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Reformation Sunday

Sunday, October 29, 2006

On October 31, 1517 Martin Luther nailed his 95 Theses to the door of the church in Wittenburg, Germany. While the 95 Theses were originally written in Latin and designed as a challenge to debate, they were soon translated into the common German tongue and the flames of the Reformation had begun.

Surely, Martin Luther never expected the results that came from his simple act, but God chose to use it and a great work of God was done throughout the continent as people were called back to a more Biblical view of Christianity.

Reformation Sunday is a great opportunity to teach important truths. Unfortunately, many in Fundamental circles fail to use this opportunity and for many this day goes right on by without so much as a thought about what God began in Germany in 1517.

Last year for Reformation Sunday, I preached a message that dealt with the Five Solas of the Reformation. Sola Scriptura (Scripture Alone), Sola Christos (Christ Alone), Sola Fide (Faith Alone), Sola Gratia (Grace Alone) and Sola Dei Gloria (Glory to God Alone). The message was very well received as we looked at these important truths - examining the historical context as well as the Biblical support.

This morning, I went a little different direction for Reformation Sunday. Rather than focusing on the specifics of the Reformation, I instead used the backdrop of the Reformation to urge us to "earnestly contend for the faith which was once delivered unto the saints" (Jude 3 or Jude 1:3 depending upon your preference and the preference of your computer Bible program).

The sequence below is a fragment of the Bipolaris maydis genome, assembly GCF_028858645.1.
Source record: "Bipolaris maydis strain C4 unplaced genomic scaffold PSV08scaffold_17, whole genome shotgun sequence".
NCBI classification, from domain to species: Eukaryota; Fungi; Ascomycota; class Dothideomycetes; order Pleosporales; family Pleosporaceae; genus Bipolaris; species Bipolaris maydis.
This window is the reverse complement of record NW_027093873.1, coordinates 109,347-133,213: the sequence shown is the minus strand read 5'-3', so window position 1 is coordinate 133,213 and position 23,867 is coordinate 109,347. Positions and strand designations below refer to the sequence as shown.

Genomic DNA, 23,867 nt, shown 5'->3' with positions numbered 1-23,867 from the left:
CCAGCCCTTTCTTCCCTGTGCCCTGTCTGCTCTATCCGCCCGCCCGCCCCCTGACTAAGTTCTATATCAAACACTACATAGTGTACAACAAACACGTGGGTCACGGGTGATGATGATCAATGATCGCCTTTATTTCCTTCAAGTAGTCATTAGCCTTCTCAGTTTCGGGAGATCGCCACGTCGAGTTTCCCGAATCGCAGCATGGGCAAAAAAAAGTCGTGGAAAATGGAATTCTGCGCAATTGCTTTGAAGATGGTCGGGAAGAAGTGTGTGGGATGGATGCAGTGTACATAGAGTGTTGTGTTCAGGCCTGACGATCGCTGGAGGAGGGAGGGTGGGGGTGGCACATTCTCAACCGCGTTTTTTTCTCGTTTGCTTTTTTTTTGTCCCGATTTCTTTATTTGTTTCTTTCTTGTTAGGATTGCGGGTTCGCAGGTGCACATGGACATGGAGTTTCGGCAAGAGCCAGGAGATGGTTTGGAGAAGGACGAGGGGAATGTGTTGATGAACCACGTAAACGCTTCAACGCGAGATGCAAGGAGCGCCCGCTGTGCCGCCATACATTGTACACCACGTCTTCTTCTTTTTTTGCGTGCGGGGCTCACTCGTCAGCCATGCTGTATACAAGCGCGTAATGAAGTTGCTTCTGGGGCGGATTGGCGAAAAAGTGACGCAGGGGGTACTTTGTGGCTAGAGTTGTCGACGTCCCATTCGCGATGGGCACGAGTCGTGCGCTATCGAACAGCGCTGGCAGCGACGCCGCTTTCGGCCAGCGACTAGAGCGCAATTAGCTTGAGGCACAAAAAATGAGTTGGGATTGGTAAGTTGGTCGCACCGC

As Luther stood up and contended for the faith and against the error of his day, we are called to do the same today. It is not enough to rejoice and admire those who have fought before, we must ourselves take a stand and be willing to fight for the faith.

I dealt with the charge to contend for the faith - that it was needful and an exhortation (and that similar charges repeatedly appear throughout Scripture). I wonder if sometimes the reason we need such strong words about contending for the faith is because it is to easy to "go along to get along" and we live in a Rodney King "Why Can't We All Just Get Along World" that values tolerance as THE Supreme Virtue (unless, of course, the toleration is being asked for Biblical Christianity).

I also dealt with the characteristics of our contention for the faith - primarily focusing on the word "epiagonizomai" and its roots - "agonizomai" and "agon". It is a great study some time to think about how God tells us to contend. (It is also a challenging thought to think through the Paul's use of this concept to describe the prayer life of Epaphras for his people - see Colossians 4:12).

Lastly, we considered the content of our contention - it is to be for "the faith which was once delivered unto the saints." It is important that when we are contending, we are contending for the faith, not just that we have a contentious personality or that we are always fighting over our pet peaves or hobby horses. It is also important that we are willing to fight in the arena that is currently under attack. The sale of indulgences is an issue that doesn't really affect anyone that I personally know right now, but Luther contended against that error of his day and God used that to bring about much greater Biblical change. We need to be willing to contend for the faith in the areas that are under attack today - whether that is Boyd's Open Theism, a seeker-sensitive mentality that designs church services to please the lost rathrer than to please God, or an 1-2-3 pray after me mentality that teaches a false and cheap repentance-free Gospel.

Anyway, we enjoyed our Reformation Sunday. I pray that yours went well, as well.

Just my thoughts,